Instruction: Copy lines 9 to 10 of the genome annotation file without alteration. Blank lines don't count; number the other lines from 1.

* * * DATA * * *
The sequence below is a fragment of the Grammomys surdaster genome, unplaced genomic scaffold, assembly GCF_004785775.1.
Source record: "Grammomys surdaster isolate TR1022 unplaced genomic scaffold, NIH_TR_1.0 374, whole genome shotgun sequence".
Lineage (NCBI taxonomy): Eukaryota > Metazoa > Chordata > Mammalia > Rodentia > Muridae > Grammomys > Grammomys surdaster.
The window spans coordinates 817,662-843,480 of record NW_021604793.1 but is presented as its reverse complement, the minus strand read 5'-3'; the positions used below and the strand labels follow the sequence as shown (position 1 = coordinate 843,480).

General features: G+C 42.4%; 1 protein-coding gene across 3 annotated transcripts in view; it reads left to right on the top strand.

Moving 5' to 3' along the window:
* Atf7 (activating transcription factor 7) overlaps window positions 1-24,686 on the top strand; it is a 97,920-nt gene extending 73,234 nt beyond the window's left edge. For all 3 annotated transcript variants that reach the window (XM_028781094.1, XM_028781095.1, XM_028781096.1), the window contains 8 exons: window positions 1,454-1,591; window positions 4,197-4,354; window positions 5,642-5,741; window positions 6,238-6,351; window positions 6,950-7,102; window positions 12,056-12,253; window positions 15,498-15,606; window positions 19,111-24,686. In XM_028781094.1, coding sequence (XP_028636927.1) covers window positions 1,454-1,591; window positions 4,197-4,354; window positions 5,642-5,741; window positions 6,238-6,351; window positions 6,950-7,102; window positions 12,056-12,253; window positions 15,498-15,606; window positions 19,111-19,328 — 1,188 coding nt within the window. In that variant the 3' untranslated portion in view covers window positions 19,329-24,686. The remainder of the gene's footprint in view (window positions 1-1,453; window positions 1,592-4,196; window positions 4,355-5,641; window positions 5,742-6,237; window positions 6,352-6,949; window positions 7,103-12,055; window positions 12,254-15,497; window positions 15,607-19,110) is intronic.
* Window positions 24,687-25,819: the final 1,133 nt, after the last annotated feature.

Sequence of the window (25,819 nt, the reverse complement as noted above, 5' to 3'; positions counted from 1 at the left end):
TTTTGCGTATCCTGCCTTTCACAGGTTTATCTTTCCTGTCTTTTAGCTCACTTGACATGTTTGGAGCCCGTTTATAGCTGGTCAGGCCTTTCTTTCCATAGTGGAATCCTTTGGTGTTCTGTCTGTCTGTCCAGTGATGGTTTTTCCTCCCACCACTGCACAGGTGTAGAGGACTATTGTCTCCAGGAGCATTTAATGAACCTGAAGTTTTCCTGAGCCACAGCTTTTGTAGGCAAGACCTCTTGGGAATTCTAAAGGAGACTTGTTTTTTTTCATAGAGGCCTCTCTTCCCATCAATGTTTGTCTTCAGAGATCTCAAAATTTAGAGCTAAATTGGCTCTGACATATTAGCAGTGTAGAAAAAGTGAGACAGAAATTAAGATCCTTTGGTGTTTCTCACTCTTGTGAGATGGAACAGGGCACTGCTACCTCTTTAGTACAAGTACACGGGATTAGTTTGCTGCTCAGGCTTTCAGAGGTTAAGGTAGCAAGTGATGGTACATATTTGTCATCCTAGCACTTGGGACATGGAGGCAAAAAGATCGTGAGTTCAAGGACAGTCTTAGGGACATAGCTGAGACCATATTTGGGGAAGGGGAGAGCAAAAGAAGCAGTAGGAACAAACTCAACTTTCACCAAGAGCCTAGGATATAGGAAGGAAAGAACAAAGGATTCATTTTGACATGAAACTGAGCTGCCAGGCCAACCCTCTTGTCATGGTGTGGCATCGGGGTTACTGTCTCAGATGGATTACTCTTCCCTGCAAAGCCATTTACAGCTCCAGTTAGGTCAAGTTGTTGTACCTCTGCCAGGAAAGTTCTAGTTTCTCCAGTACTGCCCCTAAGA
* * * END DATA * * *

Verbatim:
Sequence of the window (25,819 nt, the reverse complement as noted above, 5' to 3'; positions counted from 1 at the left end):
TTTTGCGTATCCTGCCTTTCACAGGTTTATCTTTCCTGTCTTTTAGCTCACTTGACATGTTTGGAGCCCGTTTATAGCTGGTCAGGCCTTTCTTTCCATAGTGGAATCCTTTGGTGTTCTGTCTGTCTGTCCAGTGATGGTTTTTCCTCCCACCACTGCACAGGTGTAGAGGACTATTGTCTCCAGGAGCATTTAATGAACCTGAAGTTTTCCTGAGCCACAGCTTTTGTAGGCAAGACCTCTTGGGAATTCTAAAGGAGACTTGTTTTTTTTCATAGAGGCCTCTCTTCCCATCAATGTTTGTCTTCAGAGATCTCAAAATTTAGAGCTAAATTGGCTCTGACATATTAGCAGTGTAGAAAAAGTGAGACAGAAATTAAGATCCTTTGGTGTTTCTCACTCTTGTGAGATGGAACAGGGCACTGCTACCTCTTTAGTACAAGTACACGGGATTAGTTTGCTGCTCAGGCTTTCAGAGGTTAAGGTAGCAAGTGATGGTACATATTTGTCATCCTAGCACTTGGGACATGGAGGCAAAAAGATCGTGAGTTCAAGGACAGTCTTAGGGACATAGCTGAGACCATATTTGGGGAAGGGGAGAGCAAAAGAAGCAGTAGGAACAAACTCAACTTTCACCAAGAGCCTAGGATATAGGAAGGAAAGAACAAAGGATTCATTTTGACATGAAACTGAGCTGCCAGGCCAACCCTCTTGTCATGGTGTGGCATCGGGGTTACTGTCTCAGATGGATTACTCTTCCCTGCAAAGCCATTTACAGCTCCAGTTAGGTCAAGTTGTTGTACCTCTGCCAGGAAAGTTCTAGTTTCTCCAGTACTGCCCCTAAGA